Fierce rivalry in the concurrent legislative and presidential elections next year is expected to result in a flood of hoaxes and fake news as candidates and their supporters will use social media as a platform to win over voters, election observers say.
Association for Elections and Democracy (Perludem) director Titi Anggraini said the elections, which will have a coattail effect in which the influence of a particular figure could make or break a politician’s popularity, would trigger smear campaigns.
“The attitude of ‘ready to win, not ready to lose’ will prompt the use [by political actors and supporters] of hoaxes as tools to win the election,” she said during a discussion on Thursday.
Titi further explained that a higher electoral threshold from 3.5 to 4 percent and the increased number of political parties from 10 to 16 contesting the election would make them more competitive.
She suggested that each political party, candidate, the General Elections Commission (KPU) and the Elections Supervisory Agency (Bawaslu) establish a quick response center to fact-check information spread through social media to counter any misinformation that may harm someone’s reputation.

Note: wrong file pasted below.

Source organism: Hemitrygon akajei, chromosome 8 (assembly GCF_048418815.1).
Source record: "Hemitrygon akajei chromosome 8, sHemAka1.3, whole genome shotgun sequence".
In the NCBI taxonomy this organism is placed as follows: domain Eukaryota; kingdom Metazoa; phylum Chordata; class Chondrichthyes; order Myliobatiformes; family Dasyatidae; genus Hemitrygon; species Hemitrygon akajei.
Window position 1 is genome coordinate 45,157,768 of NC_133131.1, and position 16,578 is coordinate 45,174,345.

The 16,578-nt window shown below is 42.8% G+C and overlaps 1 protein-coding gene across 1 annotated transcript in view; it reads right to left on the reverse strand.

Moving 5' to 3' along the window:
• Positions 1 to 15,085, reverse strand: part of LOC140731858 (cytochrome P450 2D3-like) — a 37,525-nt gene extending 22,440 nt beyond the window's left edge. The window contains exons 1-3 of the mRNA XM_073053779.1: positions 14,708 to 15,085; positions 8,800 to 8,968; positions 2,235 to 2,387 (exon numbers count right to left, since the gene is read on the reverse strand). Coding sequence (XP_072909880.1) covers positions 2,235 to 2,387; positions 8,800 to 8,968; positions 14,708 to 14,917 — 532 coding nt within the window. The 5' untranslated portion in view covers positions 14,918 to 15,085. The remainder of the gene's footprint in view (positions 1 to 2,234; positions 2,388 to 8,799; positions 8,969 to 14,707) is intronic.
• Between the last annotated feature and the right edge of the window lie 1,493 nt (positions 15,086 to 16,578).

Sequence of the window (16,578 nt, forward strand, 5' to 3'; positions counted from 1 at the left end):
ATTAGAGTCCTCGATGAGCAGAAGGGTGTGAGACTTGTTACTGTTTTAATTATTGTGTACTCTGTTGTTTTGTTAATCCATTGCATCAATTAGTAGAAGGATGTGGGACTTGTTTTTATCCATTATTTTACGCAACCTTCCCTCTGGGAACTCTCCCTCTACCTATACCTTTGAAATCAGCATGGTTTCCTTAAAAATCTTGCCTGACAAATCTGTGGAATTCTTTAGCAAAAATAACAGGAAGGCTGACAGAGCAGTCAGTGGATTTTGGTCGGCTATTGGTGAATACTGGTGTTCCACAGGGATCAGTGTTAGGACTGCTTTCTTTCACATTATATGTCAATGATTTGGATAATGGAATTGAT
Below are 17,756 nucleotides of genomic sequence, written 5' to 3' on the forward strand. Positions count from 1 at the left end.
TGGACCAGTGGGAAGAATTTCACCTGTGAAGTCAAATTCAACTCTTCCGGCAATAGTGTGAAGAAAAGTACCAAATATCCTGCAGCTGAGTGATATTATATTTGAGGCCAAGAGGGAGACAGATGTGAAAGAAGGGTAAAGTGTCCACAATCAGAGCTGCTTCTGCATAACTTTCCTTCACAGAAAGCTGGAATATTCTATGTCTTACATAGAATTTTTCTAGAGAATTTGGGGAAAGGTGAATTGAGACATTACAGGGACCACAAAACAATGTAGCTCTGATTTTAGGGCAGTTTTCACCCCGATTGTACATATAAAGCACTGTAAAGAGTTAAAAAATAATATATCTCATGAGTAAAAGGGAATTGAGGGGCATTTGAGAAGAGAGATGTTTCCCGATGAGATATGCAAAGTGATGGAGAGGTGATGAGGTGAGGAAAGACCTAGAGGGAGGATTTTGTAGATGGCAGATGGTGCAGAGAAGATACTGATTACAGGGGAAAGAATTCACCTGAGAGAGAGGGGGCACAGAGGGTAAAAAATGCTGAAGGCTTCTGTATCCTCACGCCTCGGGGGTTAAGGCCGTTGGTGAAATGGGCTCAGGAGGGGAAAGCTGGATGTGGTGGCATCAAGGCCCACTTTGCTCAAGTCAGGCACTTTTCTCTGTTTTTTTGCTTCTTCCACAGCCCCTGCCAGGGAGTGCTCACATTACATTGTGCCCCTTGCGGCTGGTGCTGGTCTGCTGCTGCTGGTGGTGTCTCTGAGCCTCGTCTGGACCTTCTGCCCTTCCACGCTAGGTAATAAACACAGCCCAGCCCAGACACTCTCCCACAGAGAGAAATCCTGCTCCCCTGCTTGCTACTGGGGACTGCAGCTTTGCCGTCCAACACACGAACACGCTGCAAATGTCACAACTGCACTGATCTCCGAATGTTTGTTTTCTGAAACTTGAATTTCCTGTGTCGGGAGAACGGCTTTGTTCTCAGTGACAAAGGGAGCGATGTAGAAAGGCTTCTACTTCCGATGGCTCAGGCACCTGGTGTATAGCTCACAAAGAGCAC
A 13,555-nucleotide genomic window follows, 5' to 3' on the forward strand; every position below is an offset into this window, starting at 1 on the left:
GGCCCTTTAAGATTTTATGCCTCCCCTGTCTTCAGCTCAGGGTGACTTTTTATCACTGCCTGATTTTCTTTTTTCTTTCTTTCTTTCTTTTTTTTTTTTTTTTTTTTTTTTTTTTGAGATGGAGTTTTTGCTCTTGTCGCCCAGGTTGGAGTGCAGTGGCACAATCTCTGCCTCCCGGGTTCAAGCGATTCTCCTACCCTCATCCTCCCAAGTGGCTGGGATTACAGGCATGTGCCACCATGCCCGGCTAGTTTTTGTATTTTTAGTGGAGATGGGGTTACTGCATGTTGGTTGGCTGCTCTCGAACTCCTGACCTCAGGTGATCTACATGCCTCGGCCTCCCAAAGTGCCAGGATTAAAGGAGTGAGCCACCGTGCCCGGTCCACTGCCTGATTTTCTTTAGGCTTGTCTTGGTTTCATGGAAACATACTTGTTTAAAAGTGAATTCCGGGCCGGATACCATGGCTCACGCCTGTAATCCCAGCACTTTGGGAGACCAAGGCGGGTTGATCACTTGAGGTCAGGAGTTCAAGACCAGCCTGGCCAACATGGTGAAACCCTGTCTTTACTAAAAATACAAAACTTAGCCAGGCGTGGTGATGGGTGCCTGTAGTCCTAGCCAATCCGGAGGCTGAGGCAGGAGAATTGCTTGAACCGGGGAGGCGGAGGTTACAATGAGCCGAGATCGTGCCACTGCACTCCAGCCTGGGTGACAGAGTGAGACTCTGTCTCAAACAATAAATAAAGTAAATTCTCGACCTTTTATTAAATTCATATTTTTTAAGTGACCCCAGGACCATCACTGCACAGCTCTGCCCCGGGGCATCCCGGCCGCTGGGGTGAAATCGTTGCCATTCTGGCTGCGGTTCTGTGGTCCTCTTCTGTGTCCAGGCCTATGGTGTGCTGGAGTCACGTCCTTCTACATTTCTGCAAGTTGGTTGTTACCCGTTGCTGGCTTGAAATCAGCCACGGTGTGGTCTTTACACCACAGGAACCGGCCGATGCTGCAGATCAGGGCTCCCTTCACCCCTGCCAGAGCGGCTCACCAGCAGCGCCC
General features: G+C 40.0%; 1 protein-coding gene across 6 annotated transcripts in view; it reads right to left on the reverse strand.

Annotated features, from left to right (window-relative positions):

Titi also suggested the two election organizers cooperate with the Communications and Information Ministry and social media enterprises in tackling the distribution of false information.
Eddy OS Hiariej, a law expert from Gadjah Mada University (UGM), seconded Titi, saying the police should deal with perpetrators who created or spread hoaxes and fake news to create a deterrent among society.
“People should know that campaigns must not cause division. They also must not produce false information about an individual or group, or offend people with sectarian issues,” he said.
Eddy said there were laws that could be used to deal with the creators and distributors of fake information, namely the Criminal Code, the Electronic Information and Transactions (ITE) Law and the General Elections Law.
“Misinformation and disinformation can lead to conflicts in the already polarized society,” he said. (sau)